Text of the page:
Seek to achieve cervical cancer elimination through BIAS

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Prof. Dr. dr. Andrijono, Sp.OG(K)-Onk.
Prof. Dr. dr. Andrijono, Sp.OG(K)-Onk. Photo: ESTI/IO

IO – The WHO has set a target for elimination of cervical cancer, at fewer than 4 cases per 100,000 women worldwide by 2030. They are confident enough to do this because experts now know everything about cervical cancer – its causes, how to screen for it and catch it early, how to prevent it, and even the best therapy methods for it. Elimination efforts are three-pronged: vaccinate 90% of girls 15 years and older for HPV, screen 70% of women 35-45 years old for cervical cancer, and provide access to adequate treatment for 90% of patients. 

Sadly, Indonesia is still extremely far from reaching the target of cervical cancer elimination. The incidence of Human Papillomavirus (HPV) infection remains high, at 24.4 per 100,000 women a year. Globocan 2020 data reports that cancer caused by HPV 16, 18, and 52 viruses in Indonesia is second-highest in incidence after breast cancer, at 36,633 new cases (17.2%) occurring a year. This is the highest level in Southeast Asia. 

“We find 89 new cervical cancer cases a day, with a mortality rate of 57 deaths a day. At Cipto Mangunkusumo Hospital Jakarta, 94% of these patients die within two years. Early detection is extremely important, as 80% of patients only come in for a diagnosis during a late stage, while only 10-20% of the people infected by the virus suffer from the cancer within six months of HPV incubation. Therefore, we need to perform primary prevention of HPV vaccination,” said Prof. Dr. dr. Andrijono, Sp.OG(K)-Onk, Chairman of the Indonesian Oncologist-Gynecologist Association (Himpunan Onkologi-Ginekologi Indonesia – “HOGI”) Advisory Council in a webinar themed “Make Indonesia Cervical Cancer Free by 2030” held on Friday (04/02/2022). 

The efficacy of HPV in girls and women 16-23 years of age is 100%. No booster is necessary, because the vaccine will protect them for 16 years. “HPV vaccine is also effective against anal cancer and oropharyngeal cancer. In other words, one vaccine is strong enough to prevent the incidence of three cancers at once. Furthermore, we don’t need to use three doses of vaccine in the Schoolchildren Immunization Month (Bulan Imunisasi Anak Sekolah – “BIAS”) to immunize 11-12 years old girls: twice will do. This will save a third of the cost,” Prof. Andrijono said.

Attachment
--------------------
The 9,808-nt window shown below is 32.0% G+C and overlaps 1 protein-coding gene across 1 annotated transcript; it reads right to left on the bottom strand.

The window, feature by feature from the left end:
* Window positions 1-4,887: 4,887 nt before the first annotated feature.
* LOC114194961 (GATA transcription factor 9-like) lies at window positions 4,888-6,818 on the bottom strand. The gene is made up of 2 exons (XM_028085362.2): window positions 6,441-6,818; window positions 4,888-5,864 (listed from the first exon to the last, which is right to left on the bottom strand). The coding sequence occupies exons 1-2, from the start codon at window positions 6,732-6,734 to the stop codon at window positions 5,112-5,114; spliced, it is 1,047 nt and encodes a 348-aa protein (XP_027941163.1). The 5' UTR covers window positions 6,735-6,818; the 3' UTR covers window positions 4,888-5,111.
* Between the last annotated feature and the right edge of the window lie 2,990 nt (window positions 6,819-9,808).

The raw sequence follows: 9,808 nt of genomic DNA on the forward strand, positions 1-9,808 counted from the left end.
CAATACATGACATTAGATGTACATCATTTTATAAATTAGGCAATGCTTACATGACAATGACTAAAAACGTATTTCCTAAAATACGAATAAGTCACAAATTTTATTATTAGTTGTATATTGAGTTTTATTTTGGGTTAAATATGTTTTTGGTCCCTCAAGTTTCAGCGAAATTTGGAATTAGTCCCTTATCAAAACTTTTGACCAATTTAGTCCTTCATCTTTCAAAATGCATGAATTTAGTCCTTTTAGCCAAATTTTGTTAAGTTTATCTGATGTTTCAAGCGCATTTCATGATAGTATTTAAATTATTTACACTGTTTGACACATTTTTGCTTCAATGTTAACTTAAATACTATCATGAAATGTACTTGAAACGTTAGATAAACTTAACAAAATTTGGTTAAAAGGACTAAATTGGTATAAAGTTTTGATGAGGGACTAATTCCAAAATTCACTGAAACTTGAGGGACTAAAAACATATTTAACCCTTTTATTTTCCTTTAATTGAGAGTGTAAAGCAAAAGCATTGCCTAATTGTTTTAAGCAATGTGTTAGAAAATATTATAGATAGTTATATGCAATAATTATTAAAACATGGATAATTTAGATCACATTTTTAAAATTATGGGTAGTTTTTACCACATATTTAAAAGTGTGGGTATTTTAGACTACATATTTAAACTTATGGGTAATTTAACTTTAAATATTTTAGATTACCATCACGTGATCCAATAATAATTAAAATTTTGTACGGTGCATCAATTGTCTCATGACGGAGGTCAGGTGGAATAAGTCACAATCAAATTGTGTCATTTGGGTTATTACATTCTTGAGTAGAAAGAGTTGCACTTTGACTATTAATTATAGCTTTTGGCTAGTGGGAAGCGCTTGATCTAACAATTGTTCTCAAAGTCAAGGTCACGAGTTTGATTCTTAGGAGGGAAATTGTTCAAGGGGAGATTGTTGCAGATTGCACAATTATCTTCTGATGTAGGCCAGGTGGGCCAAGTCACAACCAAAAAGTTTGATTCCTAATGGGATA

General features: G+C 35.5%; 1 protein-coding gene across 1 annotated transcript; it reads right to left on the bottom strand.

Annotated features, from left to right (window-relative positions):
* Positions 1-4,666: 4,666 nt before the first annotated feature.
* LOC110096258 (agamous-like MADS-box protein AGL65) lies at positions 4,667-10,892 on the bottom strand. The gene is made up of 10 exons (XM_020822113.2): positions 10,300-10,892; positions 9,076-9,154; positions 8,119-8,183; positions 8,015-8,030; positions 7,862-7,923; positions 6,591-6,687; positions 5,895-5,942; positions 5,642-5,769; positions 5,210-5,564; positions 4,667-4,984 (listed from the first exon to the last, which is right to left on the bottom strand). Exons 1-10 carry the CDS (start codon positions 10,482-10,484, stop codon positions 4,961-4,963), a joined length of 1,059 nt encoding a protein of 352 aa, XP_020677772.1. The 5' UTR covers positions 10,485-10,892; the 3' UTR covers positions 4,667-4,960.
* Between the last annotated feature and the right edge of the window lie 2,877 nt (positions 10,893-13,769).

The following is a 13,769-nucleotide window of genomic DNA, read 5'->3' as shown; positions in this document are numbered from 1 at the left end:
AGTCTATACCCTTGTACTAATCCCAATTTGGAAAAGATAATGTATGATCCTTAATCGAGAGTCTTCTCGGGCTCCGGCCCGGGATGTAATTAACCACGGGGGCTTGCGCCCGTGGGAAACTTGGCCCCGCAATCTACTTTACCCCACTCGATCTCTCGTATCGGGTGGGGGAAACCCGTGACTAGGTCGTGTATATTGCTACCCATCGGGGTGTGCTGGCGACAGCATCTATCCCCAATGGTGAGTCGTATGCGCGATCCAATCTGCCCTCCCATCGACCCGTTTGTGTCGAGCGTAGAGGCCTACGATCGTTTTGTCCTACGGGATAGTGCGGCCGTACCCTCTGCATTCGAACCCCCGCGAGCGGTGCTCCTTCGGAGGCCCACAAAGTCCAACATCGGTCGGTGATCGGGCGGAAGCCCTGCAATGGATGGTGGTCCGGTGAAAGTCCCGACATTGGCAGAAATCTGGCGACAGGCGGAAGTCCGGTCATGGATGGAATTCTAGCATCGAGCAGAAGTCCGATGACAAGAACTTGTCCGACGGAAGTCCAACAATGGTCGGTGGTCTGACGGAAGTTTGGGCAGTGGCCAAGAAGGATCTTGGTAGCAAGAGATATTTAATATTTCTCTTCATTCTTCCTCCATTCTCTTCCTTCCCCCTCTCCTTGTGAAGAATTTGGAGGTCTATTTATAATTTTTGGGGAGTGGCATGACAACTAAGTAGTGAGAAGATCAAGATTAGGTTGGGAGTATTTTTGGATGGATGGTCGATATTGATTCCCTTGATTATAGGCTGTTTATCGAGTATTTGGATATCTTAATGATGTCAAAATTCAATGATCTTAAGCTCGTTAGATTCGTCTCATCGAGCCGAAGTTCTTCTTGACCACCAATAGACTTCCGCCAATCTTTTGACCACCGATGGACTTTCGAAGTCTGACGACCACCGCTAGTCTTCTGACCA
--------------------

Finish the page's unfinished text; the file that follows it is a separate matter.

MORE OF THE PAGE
Pilot HPV Vaccination for 5th and 6th Graders 

At the same event, Ministry of Health’s Head of Legal and PR Affairs of the Directorate General of the Prevention and Control of Disease Secretariat, dr. Iqbal Djakaria, declared that the Ministry scheduled its Introduction to 2022-2024 HPV Immunization Program on 22 December 2021. The Program will be executed in all regencies and municipalities in DKI Jakarta, Special Region of Yogyakarta, Central Java, East Java, Bali, Gorontalo, Southeast Sulawesi, North Sulawesi Utara, and Makassar City in 2022-2023, and will be expanded to include all other regencies and municipalities in Indonesia by 2024. 

BIAS is scheduled for fifth graders in ordinary Elementary Schools, Islamic Elementary Schools (Madrasah Ibtidaiyah – “MI”), or equivalent institutions for the first dose, with the second dose administered when these students enter Sixth Grade. “HPV immunization is also meant to cover children studying in non-formal schools and drop-outs, by providing care for them in Integrated Health Service Posts or Community Clinics. To reach them, we will also hold immunization drives in halfway houses for street children, children’s foundations, orphanages, social organizations, and non-formal schools,” dr. Iqbal said. 

There are multiple challenges surrounding HPV immunization, including a black campaign, rumors, and misperceptions concerning Post-Communication Effects, which result in schools and parents declining to take part in the program. “We need to immediately clarify these negative rumors, so that HPV BIAS can be performed smoothly and achieve a minimum of 95% coverage,” dr. Iqbal said. (est)